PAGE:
|My immediate Iditarod family|
|The one that got away was this big|
Much of my run to the coast was typical Iditarod dog mushing, run six hours rest six hours. So for interest's sake let's jump forward to the good part. Just outside of Unalakleet the trail climbs up and over a short series of hills known as the Blueberry Hills. This was my second time traveling this section of trail, I had done this stretch back in 2008 on a sno-go. Then as now, the weather was remarkable, pleasantly warm, with skies so clear I too thought I could see Russia. On the 08 trip, when I got out of the hills and back down to sea level, it was as if I had somehow went through some sort of time / space portal and had arrived on another planet. Winds gusting thirty plus mph, drifts alternating between rock hard and spindrift soft, visibility practically zero. It would be no different today. A dog sled in a cross wind is a rather pathetic piece of equipment, and steering a sled which is at the mercy of the wind is most frustrating. The dogs, at least mine, seem to think that anything that is remotely different than what we've just experienced, is fun. A new game. Something to get excited about. They love to negotiate obstacles, in this scenario, the obstacles being drifts crossing and/or blocking the trail. What really seems to turn them on is when I don't have any preference as to which way we go around an obstacle and I just let them collectively decide. "Hey, what do you all say we go left around this one? Yeah, yeah, yeah, left. What do you think fellas, straight through this one? Straight through it is." I swear they exude a self satisfied smugness simply because they guessed correctly not knowing that there was no wrong answer. The game of drift dodging / drift diving thankfully got us to Shaktoolik rather quickly. Too quickly perhaps.
With the help of the local Shaktoolikians, "the most remarkable people on the planet by the way," I got my team parked behind the armory which serves as the checkpoint. I quickly went into checkpoint mode, which this far into the race is an unconscious ritual of bedding down the dogs, removing their boots, and firing up the cooker. Somewhere in the middle of this process a rather familiar, and to Iditarod fans a famous, Swiss accent cut through the sound of the wind, "You're having the run of your life, huh." What the h***. I look up and low and behold I'm parked next to Martin Buser. On the other side of him is Rick Swenson, and coming out of the armory is none other than Lance Mackey. Now, despite the fact that I could've sworn that days ago, somewhere back along the trail, I heard that Aily Zirkle had already won this darn thing, I was sort of expecting her to come strolling out of the armory at any moment. "One aspect of the Iditarod that astounds me is how confusing it is to know where in the grand scheme of things you are. I swear I kept passing teams that were days behind me, and that I kept catching teams that were days ahead of me. The worst part of the whole thing is that everyone involved, checkers and race officials all seem to have a better grasp of how it's all playing out than you do. Soon you start to look at these folks like they've got some sort of revolutionary secret to share with you but they don't."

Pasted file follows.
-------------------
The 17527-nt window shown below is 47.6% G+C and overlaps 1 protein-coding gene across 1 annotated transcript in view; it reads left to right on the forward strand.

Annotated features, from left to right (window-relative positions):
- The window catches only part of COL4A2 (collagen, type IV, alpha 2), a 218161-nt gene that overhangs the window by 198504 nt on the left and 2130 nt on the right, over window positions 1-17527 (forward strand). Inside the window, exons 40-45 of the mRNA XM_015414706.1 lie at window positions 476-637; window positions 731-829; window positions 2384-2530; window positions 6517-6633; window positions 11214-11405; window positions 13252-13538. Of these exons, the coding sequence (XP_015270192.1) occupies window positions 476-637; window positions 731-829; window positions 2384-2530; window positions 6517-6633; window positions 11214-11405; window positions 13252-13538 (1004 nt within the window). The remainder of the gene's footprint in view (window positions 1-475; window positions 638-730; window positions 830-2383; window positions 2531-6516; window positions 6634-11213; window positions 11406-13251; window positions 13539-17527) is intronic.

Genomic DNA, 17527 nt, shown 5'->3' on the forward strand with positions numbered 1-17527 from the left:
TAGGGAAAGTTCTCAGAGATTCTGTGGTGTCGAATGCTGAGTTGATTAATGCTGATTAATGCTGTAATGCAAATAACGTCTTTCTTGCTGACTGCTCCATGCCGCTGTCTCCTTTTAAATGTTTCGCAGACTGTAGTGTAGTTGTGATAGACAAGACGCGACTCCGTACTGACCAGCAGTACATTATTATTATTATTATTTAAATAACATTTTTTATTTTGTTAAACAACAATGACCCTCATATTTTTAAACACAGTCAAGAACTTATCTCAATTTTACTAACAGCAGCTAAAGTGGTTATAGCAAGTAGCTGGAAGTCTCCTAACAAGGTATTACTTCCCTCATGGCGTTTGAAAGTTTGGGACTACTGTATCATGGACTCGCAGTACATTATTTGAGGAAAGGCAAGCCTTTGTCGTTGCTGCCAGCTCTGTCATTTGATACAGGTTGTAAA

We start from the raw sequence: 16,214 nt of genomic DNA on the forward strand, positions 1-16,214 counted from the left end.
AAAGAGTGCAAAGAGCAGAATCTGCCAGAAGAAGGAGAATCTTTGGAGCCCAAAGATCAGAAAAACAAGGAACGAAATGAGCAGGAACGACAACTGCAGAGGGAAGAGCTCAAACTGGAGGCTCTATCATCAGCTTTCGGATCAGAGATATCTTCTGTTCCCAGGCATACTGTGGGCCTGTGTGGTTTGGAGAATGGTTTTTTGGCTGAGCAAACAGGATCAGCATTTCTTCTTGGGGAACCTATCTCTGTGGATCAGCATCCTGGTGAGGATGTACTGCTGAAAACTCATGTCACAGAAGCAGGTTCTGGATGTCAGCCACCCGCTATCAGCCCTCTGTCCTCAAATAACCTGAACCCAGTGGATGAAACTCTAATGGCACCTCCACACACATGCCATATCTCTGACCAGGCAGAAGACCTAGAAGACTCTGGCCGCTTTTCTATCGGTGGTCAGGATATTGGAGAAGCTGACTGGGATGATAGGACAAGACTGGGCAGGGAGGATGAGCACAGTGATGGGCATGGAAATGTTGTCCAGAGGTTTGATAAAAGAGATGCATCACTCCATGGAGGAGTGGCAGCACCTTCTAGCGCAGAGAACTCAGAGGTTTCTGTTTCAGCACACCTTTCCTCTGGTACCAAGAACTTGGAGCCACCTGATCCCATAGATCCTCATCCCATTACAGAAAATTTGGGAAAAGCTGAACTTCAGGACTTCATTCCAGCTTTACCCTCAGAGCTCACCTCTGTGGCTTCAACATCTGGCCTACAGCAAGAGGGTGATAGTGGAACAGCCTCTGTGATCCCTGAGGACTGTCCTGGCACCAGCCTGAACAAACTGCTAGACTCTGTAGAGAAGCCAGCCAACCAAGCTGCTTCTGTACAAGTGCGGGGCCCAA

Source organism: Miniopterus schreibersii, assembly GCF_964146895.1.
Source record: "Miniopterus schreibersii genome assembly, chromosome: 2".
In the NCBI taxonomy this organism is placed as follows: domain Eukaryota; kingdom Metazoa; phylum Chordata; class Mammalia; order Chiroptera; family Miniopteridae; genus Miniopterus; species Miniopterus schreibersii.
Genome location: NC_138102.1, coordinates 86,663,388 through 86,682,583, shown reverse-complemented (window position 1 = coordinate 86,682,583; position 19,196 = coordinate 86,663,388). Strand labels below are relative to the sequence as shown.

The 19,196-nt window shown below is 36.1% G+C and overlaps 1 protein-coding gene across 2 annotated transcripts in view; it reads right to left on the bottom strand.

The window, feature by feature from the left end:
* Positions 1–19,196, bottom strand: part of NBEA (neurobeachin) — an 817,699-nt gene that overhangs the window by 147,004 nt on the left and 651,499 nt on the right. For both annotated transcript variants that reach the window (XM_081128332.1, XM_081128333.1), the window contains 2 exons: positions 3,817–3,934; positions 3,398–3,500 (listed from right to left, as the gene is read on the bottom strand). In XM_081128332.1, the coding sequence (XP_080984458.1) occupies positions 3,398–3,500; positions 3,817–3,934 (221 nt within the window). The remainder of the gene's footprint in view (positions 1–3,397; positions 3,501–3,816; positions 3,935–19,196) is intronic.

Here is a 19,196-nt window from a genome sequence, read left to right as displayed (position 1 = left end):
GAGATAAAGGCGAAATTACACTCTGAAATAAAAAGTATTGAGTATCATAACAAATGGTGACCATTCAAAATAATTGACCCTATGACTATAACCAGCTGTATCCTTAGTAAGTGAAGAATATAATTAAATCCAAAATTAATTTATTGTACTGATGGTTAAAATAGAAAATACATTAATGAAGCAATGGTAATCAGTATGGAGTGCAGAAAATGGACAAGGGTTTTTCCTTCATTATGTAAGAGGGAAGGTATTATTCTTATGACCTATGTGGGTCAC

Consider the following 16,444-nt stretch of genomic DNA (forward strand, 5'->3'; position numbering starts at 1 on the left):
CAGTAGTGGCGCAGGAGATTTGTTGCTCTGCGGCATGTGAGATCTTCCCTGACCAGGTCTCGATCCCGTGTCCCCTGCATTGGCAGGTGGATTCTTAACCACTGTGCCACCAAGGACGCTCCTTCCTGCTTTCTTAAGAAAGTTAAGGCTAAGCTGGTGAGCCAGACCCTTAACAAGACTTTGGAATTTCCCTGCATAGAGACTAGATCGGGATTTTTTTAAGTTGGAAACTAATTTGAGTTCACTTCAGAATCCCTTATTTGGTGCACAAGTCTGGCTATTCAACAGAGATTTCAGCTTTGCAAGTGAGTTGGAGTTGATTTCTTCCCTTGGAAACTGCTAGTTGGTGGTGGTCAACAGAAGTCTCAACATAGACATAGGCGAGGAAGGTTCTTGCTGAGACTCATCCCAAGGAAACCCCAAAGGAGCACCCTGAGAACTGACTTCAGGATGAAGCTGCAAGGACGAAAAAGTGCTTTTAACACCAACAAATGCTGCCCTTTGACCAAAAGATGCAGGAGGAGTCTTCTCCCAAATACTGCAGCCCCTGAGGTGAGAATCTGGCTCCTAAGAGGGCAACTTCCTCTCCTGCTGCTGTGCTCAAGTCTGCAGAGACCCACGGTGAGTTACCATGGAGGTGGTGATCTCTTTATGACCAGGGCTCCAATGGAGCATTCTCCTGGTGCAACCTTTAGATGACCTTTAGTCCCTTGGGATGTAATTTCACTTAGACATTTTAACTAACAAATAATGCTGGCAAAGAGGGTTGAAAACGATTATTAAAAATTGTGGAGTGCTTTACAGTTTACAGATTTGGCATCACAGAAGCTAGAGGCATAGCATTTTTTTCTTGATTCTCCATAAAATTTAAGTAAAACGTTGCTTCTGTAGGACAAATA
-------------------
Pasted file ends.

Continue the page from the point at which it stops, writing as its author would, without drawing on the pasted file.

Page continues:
|Iditarod's biggest fan, Willie.|
Only because he gets the recliner all to himself
for two weeks.
As the sun began to set on Shaktoolik the temperature started to plummet, and the wind only intensified making for fairly dangerous conditions which forced a large portion of the race field to wait out the weather.
Great! There I was just having the time of my life playing with my puppies along the Iditarod trail, and all of a sudden I'm stuck smack dab in the middle of a race. Yikes! What to do?
Keep coming back and I'll keep writing.
Until the next time, I hope you're having as much fun with your dog or dogs as I am with mine.